The Alan Turing effect: Show explores the evolution of art in the Digital Age

The Alan Turing effect: Show explores the evolution of art in the Digital Age
"Turing’s Apple," organized by Tony Oursler, installation view, at Redling Fine Art. (Redling Fine Art)

For "Turing's Apple," a group exhibition at Redling Fine Art, New York video artist Tony Oursler sent out a chain email asking artists to contribute works about how computers and Internet culture shape the making and viewing of art.

The show's namesake, Alan Turing, was a British mathematician widely regarded as the father of computer science (and the subject of "The Imitation Game"). The titular apple must be that biblical fruit, whose consumption unleashed a new era, for better or worse.


In keeping with this theme, artists were asked not to submit physical works but to send digital files to be printed on canvas or displayed on monitors. Assembled and facilitated entirely by email, the show could only be more digital if it were online. But that would have been less interesting. It's the transformation of virtual to physical that is compelling: how ideas that took shape on a computer monitor somewhere else get "beamed" into the gallery and turned into physical objects.

The centerpiece of "Turing's Apple" is a giant digital printer. When I first visited the gallery, it was the only thing in the room; toward the end of last month, the walls had begun to fill up. New files were arriving so quickly that the gallery attendant was having trouble maintaining an accurate checklist. Two of the works were not on the checklist I received, and one of them was still resting on the floor, waiting to be installed.

The gallery has become both studio and exhibition space, with tools and supplies on a table behind the printer and works hung somewhat haphazardly around the room. Although all works are the same size and dimensions, it must be difficult to plan a decorous arrangement when the final number is unknown. The still images are printed on canvas and stretched on stretcher bars before being installed. Videos run continuously on four monitors arrayed around the room.

One standout is Marc Horowitz's video. It documents two furry, pink, Muppet-like figures clumsily chiseling away at a block of plaster and foam while complaining about how hard it is to make sculpture. It's a wry comment on the physical messiness of "old-fashioned" art-making, an effort that may seem ridiculous in the age of 3-D printing.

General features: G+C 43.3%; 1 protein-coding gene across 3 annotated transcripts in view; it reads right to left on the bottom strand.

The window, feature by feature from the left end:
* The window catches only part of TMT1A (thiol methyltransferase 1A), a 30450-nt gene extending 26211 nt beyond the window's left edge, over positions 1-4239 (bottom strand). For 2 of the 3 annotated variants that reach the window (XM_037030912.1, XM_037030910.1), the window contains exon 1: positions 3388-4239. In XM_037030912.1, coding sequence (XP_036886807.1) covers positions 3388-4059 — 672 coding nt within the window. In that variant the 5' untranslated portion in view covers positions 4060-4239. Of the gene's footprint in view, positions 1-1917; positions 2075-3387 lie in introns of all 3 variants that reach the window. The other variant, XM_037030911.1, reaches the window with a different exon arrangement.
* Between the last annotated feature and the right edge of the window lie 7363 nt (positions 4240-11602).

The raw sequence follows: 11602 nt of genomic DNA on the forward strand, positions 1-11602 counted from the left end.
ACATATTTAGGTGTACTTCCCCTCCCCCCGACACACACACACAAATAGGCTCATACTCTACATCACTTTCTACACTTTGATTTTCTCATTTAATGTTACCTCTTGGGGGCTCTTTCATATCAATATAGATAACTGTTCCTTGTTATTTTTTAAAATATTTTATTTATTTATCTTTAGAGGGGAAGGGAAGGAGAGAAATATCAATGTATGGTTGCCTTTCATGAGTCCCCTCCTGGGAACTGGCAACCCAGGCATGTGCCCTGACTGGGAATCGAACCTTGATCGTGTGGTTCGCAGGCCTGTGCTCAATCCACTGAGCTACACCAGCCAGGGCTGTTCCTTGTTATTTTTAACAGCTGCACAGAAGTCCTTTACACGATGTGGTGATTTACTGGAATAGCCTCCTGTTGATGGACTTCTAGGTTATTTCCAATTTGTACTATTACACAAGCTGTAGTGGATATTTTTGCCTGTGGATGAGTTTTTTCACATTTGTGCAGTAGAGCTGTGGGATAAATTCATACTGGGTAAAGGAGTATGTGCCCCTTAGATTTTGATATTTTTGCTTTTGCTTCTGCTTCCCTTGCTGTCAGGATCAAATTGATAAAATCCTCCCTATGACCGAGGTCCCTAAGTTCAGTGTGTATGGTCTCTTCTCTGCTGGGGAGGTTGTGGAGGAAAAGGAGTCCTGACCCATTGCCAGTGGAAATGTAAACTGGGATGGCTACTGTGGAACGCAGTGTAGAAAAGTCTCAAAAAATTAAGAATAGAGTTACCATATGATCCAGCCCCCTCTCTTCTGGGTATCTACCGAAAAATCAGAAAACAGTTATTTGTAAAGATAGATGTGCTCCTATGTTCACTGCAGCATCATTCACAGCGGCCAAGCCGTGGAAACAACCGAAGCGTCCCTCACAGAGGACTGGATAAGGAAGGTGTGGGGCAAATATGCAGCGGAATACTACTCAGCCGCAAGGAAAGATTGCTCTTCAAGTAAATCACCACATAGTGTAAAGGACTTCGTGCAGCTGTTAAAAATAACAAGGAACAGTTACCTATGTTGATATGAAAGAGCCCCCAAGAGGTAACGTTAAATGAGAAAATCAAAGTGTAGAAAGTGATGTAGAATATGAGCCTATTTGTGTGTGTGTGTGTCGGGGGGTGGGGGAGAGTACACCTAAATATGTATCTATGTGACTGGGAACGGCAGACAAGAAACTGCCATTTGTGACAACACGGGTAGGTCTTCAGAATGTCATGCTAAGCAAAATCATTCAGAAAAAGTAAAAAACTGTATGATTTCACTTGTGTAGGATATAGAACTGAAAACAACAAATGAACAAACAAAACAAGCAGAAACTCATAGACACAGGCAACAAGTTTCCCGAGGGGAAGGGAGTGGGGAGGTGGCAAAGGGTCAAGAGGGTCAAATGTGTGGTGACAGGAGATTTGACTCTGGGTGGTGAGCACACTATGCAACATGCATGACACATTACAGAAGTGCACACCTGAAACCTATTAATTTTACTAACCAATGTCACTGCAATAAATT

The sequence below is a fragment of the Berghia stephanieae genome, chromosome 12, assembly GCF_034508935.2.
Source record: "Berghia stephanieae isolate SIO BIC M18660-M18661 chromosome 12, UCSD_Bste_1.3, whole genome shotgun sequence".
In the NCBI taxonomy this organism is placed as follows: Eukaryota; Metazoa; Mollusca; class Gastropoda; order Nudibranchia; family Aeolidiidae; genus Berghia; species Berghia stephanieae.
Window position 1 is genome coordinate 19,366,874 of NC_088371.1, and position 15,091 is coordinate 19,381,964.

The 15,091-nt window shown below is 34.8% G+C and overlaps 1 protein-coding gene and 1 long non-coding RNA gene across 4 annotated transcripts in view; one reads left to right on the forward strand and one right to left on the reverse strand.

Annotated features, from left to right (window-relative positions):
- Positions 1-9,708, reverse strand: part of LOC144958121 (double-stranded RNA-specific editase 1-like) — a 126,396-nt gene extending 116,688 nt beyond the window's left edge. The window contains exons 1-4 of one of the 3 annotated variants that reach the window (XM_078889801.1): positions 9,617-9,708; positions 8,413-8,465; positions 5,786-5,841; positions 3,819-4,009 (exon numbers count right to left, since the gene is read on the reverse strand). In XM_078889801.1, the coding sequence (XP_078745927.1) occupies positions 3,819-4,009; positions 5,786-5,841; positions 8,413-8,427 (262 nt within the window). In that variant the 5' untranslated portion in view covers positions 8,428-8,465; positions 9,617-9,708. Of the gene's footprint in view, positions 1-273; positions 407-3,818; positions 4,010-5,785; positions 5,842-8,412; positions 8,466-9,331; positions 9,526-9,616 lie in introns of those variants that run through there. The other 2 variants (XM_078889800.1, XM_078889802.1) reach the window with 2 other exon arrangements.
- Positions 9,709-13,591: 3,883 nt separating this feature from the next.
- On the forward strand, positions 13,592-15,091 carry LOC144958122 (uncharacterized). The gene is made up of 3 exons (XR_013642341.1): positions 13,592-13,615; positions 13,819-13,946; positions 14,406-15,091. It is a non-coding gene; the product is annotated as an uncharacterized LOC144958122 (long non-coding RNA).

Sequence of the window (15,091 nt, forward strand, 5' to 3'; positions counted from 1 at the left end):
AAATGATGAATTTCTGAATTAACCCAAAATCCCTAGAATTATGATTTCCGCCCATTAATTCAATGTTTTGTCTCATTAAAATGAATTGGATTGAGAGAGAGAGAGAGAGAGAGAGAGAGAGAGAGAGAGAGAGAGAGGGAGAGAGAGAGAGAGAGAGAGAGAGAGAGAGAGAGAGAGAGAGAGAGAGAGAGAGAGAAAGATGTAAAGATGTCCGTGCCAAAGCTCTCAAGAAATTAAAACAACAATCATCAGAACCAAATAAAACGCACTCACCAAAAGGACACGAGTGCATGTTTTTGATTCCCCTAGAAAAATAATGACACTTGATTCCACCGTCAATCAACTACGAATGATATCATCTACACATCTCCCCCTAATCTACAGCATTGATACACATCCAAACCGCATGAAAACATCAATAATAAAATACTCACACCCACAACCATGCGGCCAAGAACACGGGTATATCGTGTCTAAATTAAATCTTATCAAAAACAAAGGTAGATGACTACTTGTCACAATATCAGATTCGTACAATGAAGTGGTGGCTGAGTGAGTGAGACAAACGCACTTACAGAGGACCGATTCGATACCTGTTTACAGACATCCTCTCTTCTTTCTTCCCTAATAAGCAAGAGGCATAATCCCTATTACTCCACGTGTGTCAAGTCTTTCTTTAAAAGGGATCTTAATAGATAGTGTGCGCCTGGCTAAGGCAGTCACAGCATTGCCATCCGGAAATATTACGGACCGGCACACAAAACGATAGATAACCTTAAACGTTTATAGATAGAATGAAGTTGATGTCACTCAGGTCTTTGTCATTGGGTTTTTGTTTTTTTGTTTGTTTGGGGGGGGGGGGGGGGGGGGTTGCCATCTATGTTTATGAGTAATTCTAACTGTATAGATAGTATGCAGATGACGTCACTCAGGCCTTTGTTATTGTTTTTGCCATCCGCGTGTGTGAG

Jason Kraus addresses the infinite reproducibility of digital images by simply taking a photo of his desk. The image includes his computer screen, which is displaying the image he has just taken. The result is an endless hall of mirrors, receding nightmarishly into nothing.

Alexa Hoyer's image of a grimacing, downcast face, lighted only by a single glow from below, is reminiscent of a dramatic chiaroscuro painting, but is probably just a portrait of someone checking his cellphone in the dark.

Though not exactly an open call, Oursler's exhibition has the hallmarks of such omnibus efforts. Not all the works are interesting, and it's sometimes unclear what they have to do with the theme. But the show does have a freewheeling, work-in-progress vibe that is refreshing in its unpredictability. Although Turing's legacy has unleashed many a bad thing — 24/7 surveillance, pervasive marketing and the erosion of privacy, to name a few— it has also on occasion created opportunities to question and subvert the way things have traditionally been done.

Redling Fine Art, 6757 Santa Monica Blvd., Los Angeles, (323) 378-5238, through March. 12. Closed Sundays and Mondays.

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March 14, 10:55 a.m.: An earlier version of this article misspelled Marc Horowitz's first name as Mark.